Three best furnace filters
It's important to change your furnace filter regularly for two reasons.
First, the quality of the air you breathe will suffer if the filter is dirty. A blocked filter leaves dust, mites, pollen, and other contaminants floating in the air. That's particularly unpleasant if you suffer from allergies.
Second, a clogged filter means your system has to work harder than it should. It consumes more energy, which results in higher bills.
Fortunately, a new filter is a quick and easy solution, although choosing the right one can be a bit complicated. We've put together the following buying guide to provide the information you need when shopping for a new furnace filter.
Considerations when choosing furnace filters
Size: You'd think that size would be obvious, but it's not as straightforward as that. Dimensions can be "nominal." In other words, it might be called a 16 x 15 x 1 (inches) filter, but height and depth could each be half an inch smaller. Usually that half an inch makes no difference, but it can. Before you order a filter, measure your existing filter and make sure you get an exact replacement.
Thickness: Thicker filters are more efficient than thin ones because they have more surface area, but that doesn't mean you should replace a filter that's one inch thick with a filter that's four inches thick -- it probably won't fit!
MERV: The minimum energy reporting value is the rating you'll usually see, and while there are a couple of others, it's the scale (MERV 1 to MERV 16) that most manufacturers use. MERV 8 to MERV 12 are those most suitable for household use. At the lower end, the filters trap pet dander, pollen, dust mites, and so on. At the higher end, they're filtering smoke, very fine dust, and even bacteria.
Some manufacturers quote a percentage, for example, the filter will trap 90% of airborne particles. This is particularly true of washable filters, which aren't covered by MERV ratings (though comparisons are often quoted). The problem is that particle size is not given. Mold spores, for example, are much larger than cement dust. The numbers might sound impressive, but they're not really telling you anything of value. Whenever possible, always go by the MERV rating.
Furnace filter features
Pleats: Almost all filters are pleated because pleats have more surface area to trap airborne particles. However, the level of filtration -- the size and type of particles -- varies.
Electrostatic charge: This is added to some filters during manufacture. It works like a magnet, attracting particles to the filter surface, and it lasts for the lifetime of the filter. "Electrostatic" shouldn't be confused with "electrical." It doesn't need a power source.
Antimicrobial: An antimicrobial component might be added to the filter fibers, providing additional protection.
Hypoallergenic: Several manufacturers make hypoallergenic filters.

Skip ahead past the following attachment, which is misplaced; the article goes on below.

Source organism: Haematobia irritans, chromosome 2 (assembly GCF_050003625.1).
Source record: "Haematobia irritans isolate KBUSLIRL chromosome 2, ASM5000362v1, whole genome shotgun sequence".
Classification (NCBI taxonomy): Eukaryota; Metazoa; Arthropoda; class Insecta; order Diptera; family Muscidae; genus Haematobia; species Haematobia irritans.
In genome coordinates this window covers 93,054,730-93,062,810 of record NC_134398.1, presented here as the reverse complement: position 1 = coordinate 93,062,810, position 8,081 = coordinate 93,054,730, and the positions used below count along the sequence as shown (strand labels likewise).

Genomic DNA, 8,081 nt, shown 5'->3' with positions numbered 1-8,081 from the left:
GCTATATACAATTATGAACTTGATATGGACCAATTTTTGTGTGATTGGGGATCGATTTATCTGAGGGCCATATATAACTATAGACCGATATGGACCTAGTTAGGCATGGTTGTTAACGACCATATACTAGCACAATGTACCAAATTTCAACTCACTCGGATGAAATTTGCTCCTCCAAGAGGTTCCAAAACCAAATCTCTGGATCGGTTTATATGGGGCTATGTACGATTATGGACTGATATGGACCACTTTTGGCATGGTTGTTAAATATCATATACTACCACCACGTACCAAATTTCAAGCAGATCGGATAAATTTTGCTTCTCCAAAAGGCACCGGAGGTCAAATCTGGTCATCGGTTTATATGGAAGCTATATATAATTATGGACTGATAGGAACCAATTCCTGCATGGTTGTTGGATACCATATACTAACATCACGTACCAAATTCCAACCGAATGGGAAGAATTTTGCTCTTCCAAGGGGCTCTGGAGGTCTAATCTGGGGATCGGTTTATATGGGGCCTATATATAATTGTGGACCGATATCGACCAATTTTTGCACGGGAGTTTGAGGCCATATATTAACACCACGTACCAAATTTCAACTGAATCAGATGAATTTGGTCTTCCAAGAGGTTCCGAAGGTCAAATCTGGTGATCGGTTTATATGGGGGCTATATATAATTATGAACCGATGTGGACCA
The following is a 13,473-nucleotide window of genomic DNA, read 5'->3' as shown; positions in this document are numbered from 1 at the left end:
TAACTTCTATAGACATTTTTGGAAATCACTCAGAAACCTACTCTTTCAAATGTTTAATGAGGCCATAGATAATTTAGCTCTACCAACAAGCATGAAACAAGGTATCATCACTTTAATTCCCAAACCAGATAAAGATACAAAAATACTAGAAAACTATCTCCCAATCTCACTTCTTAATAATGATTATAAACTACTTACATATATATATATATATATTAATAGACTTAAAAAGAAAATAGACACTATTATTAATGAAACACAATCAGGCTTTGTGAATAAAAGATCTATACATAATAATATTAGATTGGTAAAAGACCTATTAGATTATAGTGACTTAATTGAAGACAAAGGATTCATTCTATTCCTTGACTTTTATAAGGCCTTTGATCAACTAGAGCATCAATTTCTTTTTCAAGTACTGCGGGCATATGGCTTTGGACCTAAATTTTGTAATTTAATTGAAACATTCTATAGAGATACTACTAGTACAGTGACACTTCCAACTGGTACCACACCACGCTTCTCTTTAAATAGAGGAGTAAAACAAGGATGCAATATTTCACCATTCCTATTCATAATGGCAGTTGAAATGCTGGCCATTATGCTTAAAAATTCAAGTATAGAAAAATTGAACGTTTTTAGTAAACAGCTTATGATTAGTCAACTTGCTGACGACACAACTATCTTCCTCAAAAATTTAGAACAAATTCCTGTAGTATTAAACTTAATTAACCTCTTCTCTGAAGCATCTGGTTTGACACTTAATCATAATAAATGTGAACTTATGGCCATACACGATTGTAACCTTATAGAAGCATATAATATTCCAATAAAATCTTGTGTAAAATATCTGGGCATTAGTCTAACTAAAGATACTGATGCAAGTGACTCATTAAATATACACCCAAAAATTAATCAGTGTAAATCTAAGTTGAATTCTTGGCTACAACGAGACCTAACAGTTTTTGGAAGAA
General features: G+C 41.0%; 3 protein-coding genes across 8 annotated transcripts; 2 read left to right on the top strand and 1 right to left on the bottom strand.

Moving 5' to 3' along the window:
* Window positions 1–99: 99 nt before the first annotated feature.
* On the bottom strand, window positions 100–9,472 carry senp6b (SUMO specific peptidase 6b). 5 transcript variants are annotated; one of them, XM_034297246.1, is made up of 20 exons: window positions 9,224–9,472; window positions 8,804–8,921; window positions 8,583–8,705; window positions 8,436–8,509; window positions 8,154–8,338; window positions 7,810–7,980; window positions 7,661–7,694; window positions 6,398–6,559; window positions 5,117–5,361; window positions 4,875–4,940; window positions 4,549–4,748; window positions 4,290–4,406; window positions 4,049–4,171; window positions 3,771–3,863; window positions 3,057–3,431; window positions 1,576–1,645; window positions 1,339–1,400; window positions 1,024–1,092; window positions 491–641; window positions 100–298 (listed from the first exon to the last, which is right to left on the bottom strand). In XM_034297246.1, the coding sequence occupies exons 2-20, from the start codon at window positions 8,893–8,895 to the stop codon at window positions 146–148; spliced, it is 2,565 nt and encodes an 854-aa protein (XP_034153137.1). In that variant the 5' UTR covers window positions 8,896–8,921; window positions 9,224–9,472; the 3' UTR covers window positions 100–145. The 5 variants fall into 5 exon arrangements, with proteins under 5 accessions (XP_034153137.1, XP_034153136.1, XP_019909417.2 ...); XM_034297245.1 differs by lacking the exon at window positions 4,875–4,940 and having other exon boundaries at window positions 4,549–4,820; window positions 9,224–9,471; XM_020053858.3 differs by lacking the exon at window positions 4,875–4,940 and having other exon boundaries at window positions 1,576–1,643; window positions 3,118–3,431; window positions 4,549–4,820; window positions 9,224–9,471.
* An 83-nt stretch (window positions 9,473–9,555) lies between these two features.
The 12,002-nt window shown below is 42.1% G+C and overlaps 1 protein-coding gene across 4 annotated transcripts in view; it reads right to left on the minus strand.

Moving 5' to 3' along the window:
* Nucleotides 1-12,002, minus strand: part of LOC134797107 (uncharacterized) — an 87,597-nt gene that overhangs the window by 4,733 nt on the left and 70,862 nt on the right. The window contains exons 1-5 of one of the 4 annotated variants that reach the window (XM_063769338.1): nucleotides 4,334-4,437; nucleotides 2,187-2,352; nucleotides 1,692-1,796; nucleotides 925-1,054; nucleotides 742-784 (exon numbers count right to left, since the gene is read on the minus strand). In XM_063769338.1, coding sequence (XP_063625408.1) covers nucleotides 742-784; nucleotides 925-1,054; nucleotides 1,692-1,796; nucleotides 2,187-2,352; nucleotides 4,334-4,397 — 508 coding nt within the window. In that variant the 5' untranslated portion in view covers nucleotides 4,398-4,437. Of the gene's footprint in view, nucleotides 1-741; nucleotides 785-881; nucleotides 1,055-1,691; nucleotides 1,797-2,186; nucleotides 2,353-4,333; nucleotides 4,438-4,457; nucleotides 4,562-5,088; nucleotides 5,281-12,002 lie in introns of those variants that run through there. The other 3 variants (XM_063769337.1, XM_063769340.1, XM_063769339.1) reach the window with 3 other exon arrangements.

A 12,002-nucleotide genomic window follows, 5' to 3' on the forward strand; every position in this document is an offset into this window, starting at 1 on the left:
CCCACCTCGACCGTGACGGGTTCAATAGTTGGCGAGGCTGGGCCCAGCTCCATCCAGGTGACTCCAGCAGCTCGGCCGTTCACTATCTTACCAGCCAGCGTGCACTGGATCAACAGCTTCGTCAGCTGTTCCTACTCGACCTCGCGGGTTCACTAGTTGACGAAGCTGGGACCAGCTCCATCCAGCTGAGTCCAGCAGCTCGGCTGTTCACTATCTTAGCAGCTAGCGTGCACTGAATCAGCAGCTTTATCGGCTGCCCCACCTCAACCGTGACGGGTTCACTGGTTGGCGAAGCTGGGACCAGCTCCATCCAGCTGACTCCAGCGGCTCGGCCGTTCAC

Charcoal: This can sometimes be used to help absorb odors.
HEPA: HIgh-efficiency particulate air filters catch extremely small particles, which sounds ideal if you have allergies. Unfortunately, these filters are too dense for most furnaces or air conditioners.
When to change the furnace filter
Most manufacturers recommend that you change your furnace filter every three months. However, if you have pets, you might need to replace it more often. If you've had any work done in your house, that can also increase the amount of dust and debris trapped in the filter. Experts suggest that you check the filter once a month.
Q. Should I choose the highest MERV rating available?
A. A lot depends on your personal situation. Higher filtration is great if you suffer from allergies or there's a smoker in the house. However, the average household system can struggle to generate enough airflow to use anything above MERV 10 or 11. If it's a serious issue, you should consult a suitably qualified HVAC technician.
Q. Which is better, a disposable or permanent furnace filter?
A. Unfortunately, there's no easy answer. A pack of six disposable filters costs about the same as the equivalent permanent filter. The former would normally last 18 months, so it's going to be at least that long before you see any financial benefit. The permanent filter still needs to be washed regularly, so some people prefer the convenience of a quick-change disposable item. Of course, the permanent filter has less environmental impact. It's very much a matter of personal choice.
Furnace filters we recommend
Best of the best: FilterBuy MERV 8 Pleated Furnace Air Filter
Our take: Thick, long-life furnace filter delivers excellent performance.
What we like: Large surface area increases effective airflow while trapping large proportion of household particulates. Less clogging means fewer filter changes.
What we dislike: Expensive.
Best bang for your buck: Nordic Pure MERV 12 Pleated AC Furnace Filter
Our take: All the features you need at a budget-friendly price.
What we like: High MERV rating pulls large percentage of contaminants from the air. Great for allergy sufferers and pet owners.
What we dislike: Filtration may be too high for some home systems (lower ratings are available).
Our take: Electrostatic benefits in a filter you never need to replace.
What we like: Efficient filtering of most airborne particles. Easy to clean. Lifetime warranty. Economical over time.
What we dislike: Might need to be washed as often as once a month.
Bob Beacham is a writer for BestReviews. BestReviews is a product review company with a singular mission: to help simplify your purchasing decisions and save you time and money. BestReviews never accepts free products from manufacturers and purchases every product it reviews with its own funds.
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